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Wednesday, April 1, 2015

It's No Joke!

I started a joke
which started
the whole world crying
But I didn't see
that the joke was on me

I started to cry
which started
the whole world laughing
Oh if I'd only seen
that the joke was on me
~ The Bee Gees
This old Bee Gees song somehow seems appropriate on April Fools ’ Day in the middle of Holy Week.  As a colleague reminded me once, Palm Sunday, or Christ’s Triumphant Entry into Jerusalem, as we Christians so humbly refer to it, is the beginning of the ultimate set up for the quintessential April Fools’ joke.

The whole story is saturated with irony pointing out that Jesus just may not be who people think he is. And he just may not be doing what he does for the reasons we think.

The way we read and celebrate the story one would think that Jesus is coming to Jerusalem to overthrow the entire system of Temple corruption and Roman rule.  The people surely think this as they shout “Hosanna!” which literally means, “Save Us, Now!”

Once in Jerusalem he systematically confronts and offends the Temple power structure and in doing so creates the kind of local unrest that Roman governors could not tolerate. Jesus stealth fully goes into the city during the day mingling with those who wish to kill him and at night goes back out to the suburbs where friends safely surround him. Things, like the colt on which he rides into Jerusalem, the room where he observes Passover with his disciples, and a vulnerable stroll in a garden in the dangerous dark of night all appear to be planned and pre-arranged.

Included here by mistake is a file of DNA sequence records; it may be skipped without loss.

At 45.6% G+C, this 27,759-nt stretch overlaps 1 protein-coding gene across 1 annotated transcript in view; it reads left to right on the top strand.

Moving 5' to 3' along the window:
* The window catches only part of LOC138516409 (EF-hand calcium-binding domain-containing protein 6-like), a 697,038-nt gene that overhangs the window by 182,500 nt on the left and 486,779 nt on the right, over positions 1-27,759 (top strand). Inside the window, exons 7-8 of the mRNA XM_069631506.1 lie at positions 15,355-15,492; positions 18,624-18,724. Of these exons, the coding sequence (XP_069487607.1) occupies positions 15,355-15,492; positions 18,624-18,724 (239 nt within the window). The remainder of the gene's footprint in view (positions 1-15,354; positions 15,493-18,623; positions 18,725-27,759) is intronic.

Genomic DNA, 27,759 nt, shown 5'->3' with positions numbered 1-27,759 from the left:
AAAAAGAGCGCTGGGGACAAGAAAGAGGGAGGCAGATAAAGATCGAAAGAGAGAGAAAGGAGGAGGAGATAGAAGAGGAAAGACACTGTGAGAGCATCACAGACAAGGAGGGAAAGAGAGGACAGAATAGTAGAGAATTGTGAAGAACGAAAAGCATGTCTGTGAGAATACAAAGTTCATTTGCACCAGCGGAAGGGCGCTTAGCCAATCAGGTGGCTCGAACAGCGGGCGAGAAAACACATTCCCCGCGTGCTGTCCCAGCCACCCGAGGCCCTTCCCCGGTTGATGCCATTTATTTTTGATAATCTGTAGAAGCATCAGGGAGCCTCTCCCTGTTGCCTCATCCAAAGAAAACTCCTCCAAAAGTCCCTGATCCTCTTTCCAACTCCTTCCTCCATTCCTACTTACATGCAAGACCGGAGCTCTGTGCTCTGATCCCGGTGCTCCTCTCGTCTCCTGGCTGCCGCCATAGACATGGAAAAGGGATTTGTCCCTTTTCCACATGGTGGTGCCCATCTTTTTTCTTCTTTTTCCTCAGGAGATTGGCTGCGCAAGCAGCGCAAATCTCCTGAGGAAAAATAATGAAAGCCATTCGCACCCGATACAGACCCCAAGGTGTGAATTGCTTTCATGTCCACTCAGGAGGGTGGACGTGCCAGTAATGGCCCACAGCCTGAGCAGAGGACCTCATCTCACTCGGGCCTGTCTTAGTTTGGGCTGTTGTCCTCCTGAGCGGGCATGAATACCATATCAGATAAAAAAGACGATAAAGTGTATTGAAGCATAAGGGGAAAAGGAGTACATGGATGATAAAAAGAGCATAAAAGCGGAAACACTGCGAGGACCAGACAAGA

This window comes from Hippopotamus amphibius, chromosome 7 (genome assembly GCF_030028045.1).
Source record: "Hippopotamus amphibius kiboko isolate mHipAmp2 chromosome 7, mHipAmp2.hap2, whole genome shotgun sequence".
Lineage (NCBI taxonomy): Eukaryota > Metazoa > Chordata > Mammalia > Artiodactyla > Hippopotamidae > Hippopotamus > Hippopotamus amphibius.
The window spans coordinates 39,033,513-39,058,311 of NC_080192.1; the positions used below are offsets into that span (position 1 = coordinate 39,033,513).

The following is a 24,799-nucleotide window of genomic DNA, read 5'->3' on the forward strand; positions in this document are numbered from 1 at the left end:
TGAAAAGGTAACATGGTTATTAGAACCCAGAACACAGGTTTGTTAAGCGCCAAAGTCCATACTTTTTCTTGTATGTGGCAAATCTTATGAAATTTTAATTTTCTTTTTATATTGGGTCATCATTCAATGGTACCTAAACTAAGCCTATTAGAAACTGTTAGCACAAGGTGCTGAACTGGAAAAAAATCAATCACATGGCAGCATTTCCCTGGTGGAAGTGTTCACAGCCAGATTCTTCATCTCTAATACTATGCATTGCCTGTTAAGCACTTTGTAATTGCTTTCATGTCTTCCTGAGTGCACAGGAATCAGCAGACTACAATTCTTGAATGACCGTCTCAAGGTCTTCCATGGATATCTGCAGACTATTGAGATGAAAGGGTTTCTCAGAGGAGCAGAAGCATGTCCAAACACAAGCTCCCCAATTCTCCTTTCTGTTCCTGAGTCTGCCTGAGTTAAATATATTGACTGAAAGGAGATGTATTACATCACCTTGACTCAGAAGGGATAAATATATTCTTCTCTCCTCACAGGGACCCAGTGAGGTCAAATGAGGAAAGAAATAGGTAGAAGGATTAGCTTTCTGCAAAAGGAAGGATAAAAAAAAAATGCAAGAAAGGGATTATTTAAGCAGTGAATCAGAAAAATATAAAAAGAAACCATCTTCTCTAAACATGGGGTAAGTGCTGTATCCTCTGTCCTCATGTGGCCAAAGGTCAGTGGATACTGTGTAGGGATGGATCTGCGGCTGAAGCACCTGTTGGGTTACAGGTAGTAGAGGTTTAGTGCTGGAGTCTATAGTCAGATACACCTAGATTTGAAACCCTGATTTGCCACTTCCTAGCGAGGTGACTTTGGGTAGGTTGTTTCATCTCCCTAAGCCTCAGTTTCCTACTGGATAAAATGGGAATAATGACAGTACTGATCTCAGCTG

Again, one would think that either Jesus does plan to overthrow the power structure or he was actually trying to get killed. But why would he do this? Why would he play to the hilt the role of conquering hero only to give himself up for execution?

Perhaps a more accurate way to ask this question would be: How could he not? Jesus has spent his entire ministry teaching and living a way of life he calls the Kingdom of God. It is a life where everything gets turned on its head.  The rich are poor, the poor are rich, the first are last and the last are first. The least of humanity are exulted and the proud humbled. 

If Jesus life were to have any integrity at all the story could be told no other way – and also told in the style Jesus would have used – that of leading us along and setting us up with Hosannas that become "Crucify him!"

The story becomes the ultimate allegory of a central teaching of Jesus: One must loose life in order to gain it. Dietrich Bonhoeffer says in the classic theological treatise “The Cost of Discipleship”, "When Christ calls a [person], he bids [them] come and die…”  When Jesus says “pick up your cross and follow me,” it sounds a lot like he’s showing us the way, not doing it for us.

That song I began with has another verse that goes like this:

Till I finally died
which started
the whole world living
Oh if I'd only seen
that the joke was on me

Happy April Fools’ Day!

Note: Today's blog is from a sermon I gave a few years ago when April Fool's day was on Palm Sunday. You can listen to it here.  Just scroll down the page a bit.  

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